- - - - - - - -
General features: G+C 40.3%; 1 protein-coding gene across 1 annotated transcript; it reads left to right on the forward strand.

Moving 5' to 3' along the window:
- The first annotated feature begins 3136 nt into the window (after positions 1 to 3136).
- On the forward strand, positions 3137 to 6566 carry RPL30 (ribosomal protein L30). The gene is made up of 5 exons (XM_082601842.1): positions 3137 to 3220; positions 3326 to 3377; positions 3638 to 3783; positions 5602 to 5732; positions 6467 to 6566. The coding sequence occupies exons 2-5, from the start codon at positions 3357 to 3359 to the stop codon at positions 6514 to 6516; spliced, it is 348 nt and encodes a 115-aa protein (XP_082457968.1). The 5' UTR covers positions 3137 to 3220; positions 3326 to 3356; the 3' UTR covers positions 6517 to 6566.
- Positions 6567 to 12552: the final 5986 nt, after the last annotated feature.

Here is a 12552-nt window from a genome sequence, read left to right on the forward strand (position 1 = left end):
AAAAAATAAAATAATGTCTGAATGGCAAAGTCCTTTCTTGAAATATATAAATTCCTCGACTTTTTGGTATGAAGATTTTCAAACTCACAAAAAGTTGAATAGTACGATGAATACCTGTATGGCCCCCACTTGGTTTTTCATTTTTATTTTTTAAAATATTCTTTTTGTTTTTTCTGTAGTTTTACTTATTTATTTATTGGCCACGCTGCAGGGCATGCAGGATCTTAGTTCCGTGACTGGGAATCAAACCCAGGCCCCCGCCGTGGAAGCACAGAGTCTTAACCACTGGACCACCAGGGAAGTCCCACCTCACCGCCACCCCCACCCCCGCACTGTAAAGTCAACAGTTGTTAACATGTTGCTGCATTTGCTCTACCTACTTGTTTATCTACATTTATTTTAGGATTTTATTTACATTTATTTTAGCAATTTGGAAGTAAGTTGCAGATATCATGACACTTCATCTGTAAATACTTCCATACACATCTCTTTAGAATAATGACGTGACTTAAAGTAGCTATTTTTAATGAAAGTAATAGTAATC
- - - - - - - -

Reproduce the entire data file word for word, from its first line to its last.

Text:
General features: G+C 40.3%; 1 protein-coding gene across 1 annotated transcript; it reads left to right on the forward strand.

Moving 5' to 3' along the window:
- The first annotated feature begins 3136 nt into the window (after positions 1 to 3136).
- On the forward strand, positions 3137 to 6566 carry RPL30 (ribosomal protein L30). The gene is made up of 5 exons (XM_082601842.1): positions 3137 to 3220; positions 3326 to 3377; positions 3638 to 3783; positions 5602 to 5732; positions 6467 to 6566. The coding sequence occupies exons 2-5, from the start codon at positions 3357 to 3359 to the stop codon at positions 6514 to 6516; spliced, it is 348 nt and encodes a 115-aa protein (XP_082457968.1). The 5' UTR covers positions 3137 to 3220; positions 3326 to 3356; the 3' UTR covers positions 6517 to 6566.
- Positions 6567 to 12552: the final 5986 nt, after the last annotated feature.

Here is a 12552-nt window from a genome sequence, read left to right on the forward strand (position 1 = left end):
AAAAAATAAAATAATGTCTGAATGGCAAAGTCCTTTCTTGAAATATATAAATTCCTCGACTTTTTGGTATGAAGATTTTCAAACTCACAAAAAGTTGAATAGTACGATGAATACCTGTATGGCCCCCACTTGGTTTTTCATTTTTATTTTTTAAAATATTCTTTTTGTTTTTTCTGTAGTTTTACTTATTTATTTATTGGCCACGCTGCAGGGCATGCAGGATCTTAGTTCCGTGACTGGGAATCAAACCCAGGCCCCCGCCGTGGAAGCACAGAGTCTTAACCACTGGACCACCAGGGAAGTCCCACCTCACCGCCACCCCCACCCCCGCACTGTAAAGTCAACAGTTGTTAACATGTTGCTGCATTTGCTCTACCTACTTGTTTATCTACATTTATTTTAGGATTTTATTTACATTTATTTTAGCAATTTGGAAGTAAGTTGCAGATATCATGACACTTCATCTGTAAATACTTCCATACACATCTCTTTAGAATAATGACGTGACTTAAAGTAGCTATTTTTAATGAAAGTAATAGTAATC